Cooperative Institute for Research in Environmental Sciences Cooperative Institute for Research
in Environmental Sciences

Gregory Tucker

Research Interests

Landscape evolution, tectonic geomorphology, impacts of climate change on hillslope and fluvial systems, numerical simulation of landform development.

Current Research

Measuring fire impacts with laser technology

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Riverbank erosion has re-exposed these buried saltcedar trunks in the floodplain of the Rio Puerco, New Mexico. Photo credit: Greg Tucker.

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A typical segment of the Rio Puerco arroyo: a) Quickbird II satellite; b) shaded relief map of 2005 lidar data set; c) shaded relief map of 2010 lidar; d) ground-elevation differences between 2005 and 2010, with cool colors showing positive topographic change (aggradation), warm colors showing negative change (erosion), and arrows indicating sections of the arroyo wall that collapsed as large blocks; and e) map of differencing uncertainty. Image credit: Mariela Perignon/CIRES; reproduced from Perignon et al. 2013.

Forest fire impacts can be felt long after the flames have been quenched. Loss of forest-floor litter and changes to the soil can enhance runoff during heavy rains, potentially leading to flooding. Greater runoff, in turn, carries ash and sediment downhill and downstream, potentially contaminating water supplies, filling reservoirs, modifying stream geometry, and altering aquatic habitats. Vulnerability to runoff and erosion can persist for months to years following an intense fire, yet our knowledge of the sources of eroded material is limited by the difficulty in measuring sediment sources and sinks. In the past, researchers have had to rely on sediment trapping and similar methods to gauge the erosional yield following a wildfire; these methods, in addition to being highly labor intensive, provide only sparse, integrated measurements of soil loss.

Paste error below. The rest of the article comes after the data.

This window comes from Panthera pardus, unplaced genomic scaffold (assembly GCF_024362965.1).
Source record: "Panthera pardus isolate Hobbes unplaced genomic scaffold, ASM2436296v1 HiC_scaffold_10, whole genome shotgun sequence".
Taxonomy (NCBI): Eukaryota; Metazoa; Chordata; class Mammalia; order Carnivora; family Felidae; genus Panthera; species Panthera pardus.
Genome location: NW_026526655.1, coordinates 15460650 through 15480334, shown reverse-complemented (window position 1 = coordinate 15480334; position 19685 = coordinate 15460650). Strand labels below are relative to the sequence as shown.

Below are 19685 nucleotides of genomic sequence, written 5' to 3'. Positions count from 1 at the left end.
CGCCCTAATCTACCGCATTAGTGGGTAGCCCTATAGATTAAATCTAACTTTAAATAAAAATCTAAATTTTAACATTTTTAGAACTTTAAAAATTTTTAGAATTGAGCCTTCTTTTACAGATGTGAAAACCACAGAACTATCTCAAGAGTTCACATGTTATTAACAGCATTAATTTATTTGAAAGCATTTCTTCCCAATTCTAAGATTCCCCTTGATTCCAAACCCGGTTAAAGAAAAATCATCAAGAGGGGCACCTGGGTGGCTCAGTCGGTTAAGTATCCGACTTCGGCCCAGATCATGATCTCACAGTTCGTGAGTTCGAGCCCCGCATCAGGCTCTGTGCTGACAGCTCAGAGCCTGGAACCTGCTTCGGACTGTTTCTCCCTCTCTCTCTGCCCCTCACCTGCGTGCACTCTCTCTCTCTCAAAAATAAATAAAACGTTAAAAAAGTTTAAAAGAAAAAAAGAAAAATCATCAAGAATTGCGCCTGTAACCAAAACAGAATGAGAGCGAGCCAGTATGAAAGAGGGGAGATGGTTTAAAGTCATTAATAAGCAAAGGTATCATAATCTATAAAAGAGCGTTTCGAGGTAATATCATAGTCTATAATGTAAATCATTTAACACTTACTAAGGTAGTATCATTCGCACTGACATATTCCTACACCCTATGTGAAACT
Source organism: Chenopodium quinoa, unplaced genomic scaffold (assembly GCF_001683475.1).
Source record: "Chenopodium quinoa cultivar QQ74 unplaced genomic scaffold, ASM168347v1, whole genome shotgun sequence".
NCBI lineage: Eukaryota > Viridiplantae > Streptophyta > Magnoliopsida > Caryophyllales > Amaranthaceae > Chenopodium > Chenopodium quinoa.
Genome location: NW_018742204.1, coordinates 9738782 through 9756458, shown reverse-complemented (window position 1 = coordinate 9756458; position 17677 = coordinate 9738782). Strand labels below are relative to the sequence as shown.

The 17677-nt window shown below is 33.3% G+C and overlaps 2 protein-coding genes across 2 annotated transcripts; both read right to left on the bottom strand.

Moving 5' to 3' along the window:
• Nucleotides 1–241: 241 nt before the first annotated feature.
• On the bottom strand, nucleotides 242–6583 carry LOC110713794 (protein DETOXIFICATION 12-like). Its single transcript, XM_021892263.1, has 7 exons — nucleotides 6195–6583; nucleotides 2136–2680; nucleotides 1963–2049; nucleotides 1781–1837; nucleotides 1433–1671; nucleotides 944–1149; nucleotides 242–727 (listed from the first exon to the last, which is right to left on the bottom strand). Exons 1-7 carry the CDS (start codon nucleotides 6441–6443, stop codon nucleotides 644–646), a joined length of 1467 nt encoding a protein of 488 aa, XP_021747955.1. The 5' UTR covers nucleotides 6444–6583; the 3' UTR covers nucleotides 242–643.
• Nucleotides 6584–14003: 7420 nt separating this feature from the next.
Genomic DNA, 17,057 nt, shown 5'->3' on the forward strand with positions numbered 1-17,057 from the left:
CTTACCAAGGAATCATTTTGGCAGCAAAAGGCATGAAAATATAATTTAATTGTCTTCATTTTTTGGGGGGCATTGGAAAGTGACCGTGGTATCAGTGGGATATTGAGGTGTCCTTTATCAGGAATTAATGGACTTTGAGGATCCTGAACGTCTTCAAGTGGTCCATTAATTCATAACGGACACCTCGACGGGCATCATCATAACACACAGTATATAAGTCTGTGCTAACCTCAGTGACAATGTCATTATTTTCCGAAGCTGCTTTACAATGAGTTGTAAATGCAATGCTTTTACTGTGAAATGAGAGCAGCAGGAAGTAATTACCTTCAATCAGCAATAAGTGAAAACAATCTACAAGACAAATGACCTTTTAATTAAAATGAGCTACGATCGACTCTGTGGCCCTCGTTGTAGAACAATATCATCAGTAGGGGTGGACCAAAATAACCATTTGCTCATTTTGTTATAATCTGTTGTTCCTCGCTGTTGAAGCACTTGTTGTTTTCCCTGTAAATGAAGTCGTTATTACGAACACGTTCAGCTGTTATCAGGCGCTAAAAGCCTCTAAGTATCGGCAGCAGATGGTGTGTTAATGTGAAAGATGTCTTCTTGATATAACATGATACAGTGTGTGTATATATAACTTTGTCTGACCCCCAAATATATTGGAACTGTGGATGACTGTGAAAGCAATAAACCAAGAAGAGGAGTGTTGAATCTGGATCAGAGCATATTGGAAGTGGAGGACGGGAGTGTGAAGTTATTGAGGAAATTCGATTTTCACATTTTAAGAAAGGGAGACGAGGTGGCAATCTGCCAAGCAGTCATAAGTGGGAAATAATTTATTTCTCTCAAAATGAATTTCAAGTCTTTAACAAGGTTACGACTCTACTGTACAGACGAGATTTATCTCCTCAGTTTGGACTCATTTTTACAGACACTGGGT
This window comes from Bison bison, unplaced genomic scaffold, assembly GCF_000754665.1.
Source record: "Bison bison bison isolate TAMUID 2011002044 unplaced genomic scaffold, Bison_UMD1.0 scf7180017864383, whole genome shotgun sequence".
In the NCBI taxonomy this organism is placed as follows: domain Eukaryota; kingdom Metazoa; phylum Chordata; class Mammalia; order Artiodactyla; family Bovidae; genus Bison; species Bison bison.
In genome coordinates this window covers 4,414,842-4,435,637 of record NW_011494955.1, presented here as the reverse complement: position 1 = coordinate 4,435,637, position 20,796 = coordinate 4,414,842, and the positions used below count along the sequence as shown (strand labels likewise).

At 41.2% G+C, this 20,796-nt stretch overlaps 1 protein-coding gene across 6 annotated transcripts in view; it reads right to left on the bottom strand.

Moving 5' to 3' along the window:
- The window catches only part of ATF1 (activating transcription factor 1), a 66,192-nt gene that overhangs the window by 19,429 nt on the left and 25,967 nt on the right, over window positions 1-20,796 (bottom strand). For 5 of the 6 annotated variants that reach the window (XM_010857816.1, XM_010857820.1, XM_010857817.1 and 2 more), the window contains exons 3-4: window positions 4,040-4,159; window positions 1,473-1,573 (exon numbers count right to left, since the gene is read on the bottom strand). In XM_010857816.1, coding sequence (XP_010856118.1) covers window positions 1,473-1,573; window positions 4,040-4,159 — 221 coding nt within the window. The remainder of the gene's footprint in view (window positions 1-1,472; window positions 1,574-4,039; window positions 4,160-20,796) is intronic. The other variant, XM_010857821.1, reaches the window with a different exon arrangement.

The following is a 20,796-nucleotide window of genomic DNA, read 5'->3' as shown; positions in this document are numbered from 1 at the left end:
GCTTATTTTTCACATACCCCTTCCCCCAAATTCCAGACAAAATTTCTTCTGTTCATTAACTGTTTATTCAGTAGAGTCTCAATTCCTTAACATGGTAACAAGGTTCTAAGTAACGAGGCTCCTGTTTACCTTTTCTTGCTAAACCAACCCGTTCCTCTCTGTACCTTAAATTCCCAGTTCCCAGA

CIRES Ph.D. student Francis Rengers and I ran a field experiment in measuring post-wildfire erosion with groundbased laser-scanning technology. The study followed the 2010 Fourmile Canyon Fire, Colorado's most costly wildfire at the time. Working with a U.S. Geological Survey team, who installed rainfall- and runoff-monitoring equipment on a ridge several miles west of Boulder, Colorado, our team used a high-precision laser scanner to obtain detailed terrain measurements. We collected five surveys over 20 months.

The surveys revealed several surprises. Although the most obvious sign of erosion was scour of the site's main channel, the majority of sediment actually derived from widely distributed erosion of a relatively thin (several-centimeter) soil layer. Over the 20-month period, sediment yield gradually decreased, while surface roughness increased as erodible soil patches were depleted. The correlation between runoff force and erosion was surprisingly subtle; instead, the erosion patterns were notably correlated with soil thickness and terrain smoothness. Overall, the study demonstrates ground-based laser scanning can document spatial patterns of post-fire erosion efficiently, non-destructively, and with centimeter- scale precision. The results will provide rich fuel for the next generation of post-fire runoff and erosion models.

Publications

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